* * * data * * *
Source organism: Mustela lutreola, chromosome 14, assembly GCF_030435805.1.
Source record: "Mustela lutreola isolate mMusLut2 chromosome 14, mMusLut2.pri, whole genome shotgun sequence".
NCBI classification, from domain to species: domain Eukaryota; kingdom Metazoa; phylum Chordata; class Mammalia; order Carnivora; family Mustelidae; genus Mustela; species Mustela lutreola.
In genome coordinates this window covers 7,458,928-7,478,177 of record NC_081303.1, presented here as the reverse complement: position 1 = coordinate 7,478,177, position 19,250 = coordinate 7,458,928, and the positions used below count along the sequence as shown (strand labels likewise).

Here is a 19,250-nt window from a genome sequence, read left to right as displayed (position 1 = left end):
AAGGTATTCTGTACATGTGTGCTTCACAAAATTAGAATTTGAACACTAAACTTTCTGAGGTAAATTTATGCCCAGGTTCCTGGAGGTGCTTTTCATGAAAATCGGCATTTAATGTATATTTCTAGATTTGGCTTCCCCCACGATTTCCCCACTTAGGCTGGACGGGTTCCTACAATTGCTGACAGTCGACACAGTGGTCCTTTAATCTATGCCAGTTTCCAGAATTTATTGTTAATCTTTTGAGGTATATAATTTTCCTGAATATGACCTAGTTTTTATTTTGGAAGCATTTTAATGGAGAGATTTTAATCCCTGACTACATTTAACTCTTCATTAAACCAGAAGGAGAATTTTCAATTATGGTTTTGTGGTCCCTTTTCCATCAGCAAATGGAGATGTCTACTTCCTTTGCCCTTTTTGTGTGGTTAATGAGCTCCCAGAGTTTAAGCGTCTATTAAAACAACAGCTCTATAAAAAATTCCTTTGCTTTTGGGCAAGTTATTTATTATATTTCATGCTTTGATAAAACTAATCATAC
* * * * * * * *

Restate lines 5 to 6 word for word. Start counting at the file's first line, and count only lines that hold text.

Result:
Here is a 19,250-nt window from a genome sequence, read left to right as displayed (position 1 = left end):
AAGGTATTCTGTACATGTGTGCTTCACAAAATTAGAATTTGAACACTAAACTTTCTGAGGTAAATTTATGCCCAGGTTCCTGGAGGTGCTTTTCATGAAAATCGGCATTTAATGTATATTTCTAGATTTGGCTTCCCCCACGATTTCCCCACTTAGGCTGGACGGGTTCCTACAATTGCTGACAGTCGACACAGTGGTCCTTTAATCTATGCCAGTTTCCAGAATTTATTGTTAATCTTTTGAGGTATATAATTTTCCTGAATATGACCTAGTTTTTATTTTGGAAGCATTTTAATGGAGAGATTTTAATCCCTGACTACATTTAACTCTTCATTAAACCAGAAGGAGAATTTTCAATTATGGTTTTGTGGTCCCTTTTCCATCAGCAAATGGAGATGTCTACTTCCTTTGCCCTTTTTGTGTGGTTAATGAGCTCCCAGAGTTTAAGCGTCTATTAAAACAACAGCTCTATAAAAAATTCCTTTGCTTTTGGGCAAGTTATTTATTATATTTCATGCTTTGATAAAACTAATCATAC